AG: Ok. Right. Well let’s try and sort of gather this together and be a bit more cogent about it, because people will be listening who have got children that they’re trying to get into schools. So almost like school closures that you read about for bad weather, which schools are the worst hit so far? You’ve mentioned that Hampton Primary School .. are you saying that’s full?
JH: Yes they are full. And there are twenty children from Hampton that are going across the footbridge to one of the schools in the Ortons, come September.
AG: And that’s going to cost the Council more money as well, because if you go from .. what is it, if you’re more than two miles away from where you live, then the Council has to fund the transport costs of getting you to the school wherever it is.
JH: That is correct. But that is not the case there where they are more than two miles away. But if they are, you’re quite correct, we do have to fund it. And that’s what’s wrong with the MPs statement, if I might say so, because it’s in the wrong place. What we need is schools in other areas. And I do have schemes that are currently or about to be underway. I’ve got seven primary schools that we are having an extension put on, and I’ve got three more that are in the planning stage. So we are working at it, but it’s not something that you can just put on tomorrow.
AG: Ok. So if there’s a parent listening now, who hasn’t got their child into the school that they want to at the moment, what’s your advice to them?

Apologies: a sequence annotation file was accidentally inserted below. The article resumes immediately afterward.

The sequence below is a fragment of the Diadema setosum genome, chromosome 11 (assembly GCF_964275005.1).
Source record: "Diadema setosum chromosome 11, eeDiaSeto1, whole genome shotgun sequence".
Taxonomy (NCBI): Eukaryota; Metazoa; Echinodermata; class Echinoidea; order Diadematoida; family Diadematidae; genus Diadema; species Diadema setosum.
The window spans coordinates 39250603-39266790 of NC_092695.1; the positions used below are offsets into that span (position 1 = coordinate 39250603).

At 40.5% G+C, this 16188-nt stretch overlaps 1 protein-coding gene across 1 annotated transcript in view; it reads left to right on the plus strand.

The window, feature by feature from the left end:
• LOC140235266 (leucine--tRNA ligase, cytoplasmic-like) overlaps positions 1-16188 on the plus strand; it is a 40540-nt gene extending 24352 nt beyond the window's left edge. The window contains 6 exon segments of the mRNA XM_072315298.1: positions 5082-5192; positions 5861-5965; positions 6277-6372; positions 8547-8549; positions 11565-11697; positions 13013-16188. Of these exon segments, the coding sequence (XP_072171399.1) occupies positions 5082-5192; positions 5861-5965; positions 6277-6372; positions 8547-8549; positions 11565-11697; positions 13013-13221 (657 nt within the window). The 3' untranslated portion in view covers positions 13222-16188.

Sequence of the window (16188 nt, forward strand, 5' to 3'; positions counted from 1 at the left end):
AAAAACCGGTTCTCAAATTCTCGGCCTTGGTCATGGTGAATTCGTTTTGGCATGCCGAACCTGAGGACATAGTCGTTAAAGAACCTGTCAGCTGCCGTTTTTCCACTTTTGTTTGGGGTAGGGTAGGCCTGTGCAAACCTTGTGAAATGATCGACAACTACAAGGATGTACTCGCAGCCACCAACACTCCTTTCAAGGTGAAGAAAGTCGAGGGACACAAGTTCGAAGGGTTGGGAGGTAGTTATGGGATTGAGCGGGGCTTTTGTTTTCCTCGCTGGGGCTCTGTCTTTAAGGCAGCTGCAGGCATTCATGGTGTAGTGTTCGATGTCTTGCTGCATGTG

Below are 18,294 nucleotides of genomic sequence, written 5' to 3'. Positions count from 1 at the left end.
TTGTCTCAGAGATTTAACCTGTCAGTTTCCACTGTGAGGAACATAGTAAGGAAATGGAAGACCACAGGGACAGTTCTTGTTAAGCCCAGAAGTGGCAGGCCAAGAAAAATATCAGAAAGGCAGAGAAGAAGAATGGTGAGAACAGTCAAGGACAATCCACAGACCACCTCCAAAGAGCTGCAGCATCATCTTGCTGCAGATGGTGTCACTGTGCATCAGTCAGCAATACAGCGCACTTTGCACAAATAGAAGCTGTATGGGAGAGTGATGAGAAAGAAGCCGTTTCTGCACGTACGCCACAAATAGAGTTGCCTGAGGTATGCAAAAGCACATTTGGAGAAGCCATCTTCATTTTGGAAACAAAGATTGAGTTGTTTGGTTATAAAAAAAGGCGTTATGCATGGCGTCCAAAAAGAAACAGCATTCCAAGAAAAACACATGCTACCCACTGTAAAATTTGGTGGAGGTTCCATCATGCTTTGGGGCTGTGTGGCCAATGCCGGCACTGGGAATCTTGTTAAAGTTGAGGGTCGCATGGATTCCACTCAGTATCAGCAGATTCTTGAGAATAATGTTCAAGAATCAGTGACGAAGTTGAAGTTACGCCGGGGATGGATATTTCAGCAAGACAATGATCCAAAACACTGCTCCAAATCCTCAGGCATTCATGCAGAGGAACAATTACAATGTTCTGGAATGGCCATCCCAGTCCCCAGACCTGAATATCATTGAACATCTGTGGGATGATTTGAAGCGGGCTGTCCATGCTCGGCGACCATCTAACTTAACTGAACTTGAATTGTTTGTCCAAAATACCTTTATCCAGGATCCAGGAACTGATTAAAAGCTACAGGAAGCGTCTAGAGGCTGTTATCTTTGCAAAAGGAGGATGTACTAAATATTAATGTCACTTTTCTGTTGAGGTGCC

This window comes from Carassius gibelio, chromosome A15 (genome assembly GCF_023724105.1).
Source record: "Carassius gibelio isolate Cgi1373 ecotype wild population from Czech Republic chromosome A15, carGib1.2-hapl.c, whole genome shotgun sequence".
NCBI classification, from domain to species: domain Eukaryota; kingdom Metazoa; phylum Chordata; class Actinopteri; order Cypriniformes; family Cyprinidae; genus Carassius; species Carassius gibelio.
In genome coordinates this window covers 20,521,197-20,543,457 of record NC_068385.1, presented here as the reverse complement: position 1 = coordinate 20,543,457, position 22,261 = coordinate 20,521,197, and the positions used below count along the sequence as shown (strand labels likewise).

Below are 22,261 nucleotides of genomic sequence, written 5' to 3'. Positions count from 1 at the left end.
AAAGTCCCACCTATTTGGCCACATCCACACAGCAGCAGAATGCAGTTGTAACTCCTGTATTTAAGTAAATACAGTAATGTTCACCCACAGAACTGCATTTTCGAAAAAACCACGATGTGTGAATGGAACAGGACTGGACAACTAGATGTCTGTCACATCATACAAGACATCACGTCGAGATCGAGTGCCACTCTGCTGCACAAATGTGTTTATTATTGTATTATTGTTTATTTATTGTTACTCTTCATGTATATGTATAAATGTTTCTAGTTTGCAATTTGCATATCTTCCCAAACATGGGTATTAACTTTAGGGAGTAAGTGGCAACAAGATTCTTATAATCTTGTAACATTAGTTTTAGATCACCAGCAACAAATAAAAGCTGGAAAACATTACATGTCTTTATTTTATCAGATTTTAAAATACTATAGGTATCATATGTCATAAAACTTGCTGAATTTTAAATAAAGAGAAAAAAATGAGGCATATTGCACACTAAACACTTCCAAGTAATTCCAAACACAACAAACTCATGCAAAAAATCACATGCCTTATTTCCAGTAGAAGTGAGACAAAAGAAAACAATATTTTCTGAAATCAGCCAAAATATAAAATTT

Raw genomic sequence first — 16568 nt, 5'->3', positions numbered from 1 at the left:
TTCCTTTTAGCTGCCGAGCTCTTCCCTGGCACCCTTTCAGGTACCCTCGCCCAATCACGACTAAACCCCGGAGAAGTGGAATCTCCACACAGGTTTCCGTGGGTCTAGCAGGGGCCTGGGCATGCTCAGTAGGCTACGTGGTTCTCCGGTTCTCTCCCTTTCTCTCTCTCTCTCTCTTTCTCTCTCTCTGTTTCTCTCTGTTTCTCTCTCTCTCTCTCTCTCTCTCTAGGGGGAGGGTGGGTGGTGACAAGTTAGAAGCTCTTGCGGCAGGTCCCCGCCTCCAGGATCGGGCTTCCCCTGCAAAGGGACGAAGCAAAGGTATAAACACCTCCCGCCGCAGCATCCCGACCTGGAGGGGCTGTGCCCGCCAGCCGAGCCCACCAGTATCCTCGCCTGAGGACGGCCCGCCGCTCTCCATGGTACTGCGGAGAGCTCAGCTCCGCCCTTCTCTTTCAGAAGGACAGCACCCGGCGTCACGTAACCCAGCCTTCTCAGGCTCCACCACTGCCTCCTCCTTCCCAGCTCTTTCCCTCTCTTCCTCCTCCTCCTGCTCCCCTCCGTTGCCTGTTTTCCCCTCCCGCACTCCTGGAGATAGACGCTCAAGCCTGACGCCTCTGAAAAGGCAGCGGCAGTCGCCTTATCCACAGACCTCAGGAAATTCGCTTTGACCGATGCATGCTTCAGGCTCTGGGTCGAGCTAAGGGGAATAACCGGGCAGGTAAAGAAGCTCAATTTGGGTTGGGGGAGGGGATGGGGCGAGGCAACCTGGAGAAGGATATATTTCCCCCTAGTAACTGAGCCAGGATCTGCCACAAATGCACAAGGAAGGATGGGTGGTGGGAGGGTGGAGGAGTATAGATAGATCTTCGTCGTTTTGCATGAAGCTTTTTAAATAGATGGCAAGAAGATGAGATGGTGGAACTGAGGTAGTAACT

JH: Well there is an appeal process. You ring the City Council on 747474 and ask to speak to the person that deals with appeals, and you can appeal. But if the school’s full, you’re only going to get into that school on social or health grounds.
AG: Great. So it’s 747474.
JH: Correct.
AG: And that’s the number to ring. John Holdich, thank you very much for talking to us this morning. That’s Councillor John Holdich Cabinet Member for Education, Skills and Universities. A bizarre start to the week, you find out that the police might have to cherry pick crimes that they want to fight, because of cuts that are planned for them, and now we’re being told that planning hasn’t been put in place really to understand the growth and development of the population of Peterborough in certain areas, so therefore your children will struggle to get into primary school places, certainly within the catchment area you’re living in, and will have to be shipped all over the place to try and find somewhere to sit and to start their learning process. What a curious twenty first century we’re moving into.